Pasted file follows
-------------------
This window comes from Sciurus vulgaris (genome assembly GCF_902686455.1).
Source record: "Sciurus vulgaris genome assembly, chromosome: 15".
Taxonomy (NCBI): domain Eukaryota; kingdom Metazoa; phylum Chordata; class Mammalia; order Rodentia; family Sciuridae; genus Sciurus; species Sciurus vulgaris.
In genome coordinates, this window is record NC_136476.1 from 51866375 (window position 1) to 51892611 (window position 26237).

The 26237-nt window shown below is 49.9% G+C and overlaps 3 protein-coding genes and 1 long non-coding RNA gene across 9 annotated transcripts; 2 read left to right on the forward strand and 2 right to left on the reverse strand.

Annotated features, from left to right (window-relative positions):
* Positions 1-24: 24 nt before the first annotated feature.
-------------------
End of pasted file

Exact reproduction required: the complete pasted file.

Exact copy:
This window comes from Sciurus vulgaris (genome assembly GCF_902686455.1).
Source record: "Sciurus vulgaris genome assembly, chromosome: 15".
Taxonomy (NCBI): domain Eukaryota; kingdom Metazoa; phylum Chordata; class Mammalia; order Rodentia; family Sciuridae; genus Sciurus; species Sciurus vulgaris.
In genome coordinates, this window is record NC_136476.1 from 51866375 (window position 1) to 51892611 (window position 26237).

The 26237-nt window shown below is 49.9% G+C and overlaps 3 protein-coding genes and 1 long non-coding RNA gene across 9 annotated transcripts; 2 read left to right on the forward strand and 2 right to left on the reverse strand.

Annotated features, from left to right (window-relative positions):
* Positions 1-24: 24 nt before the first annotated feature.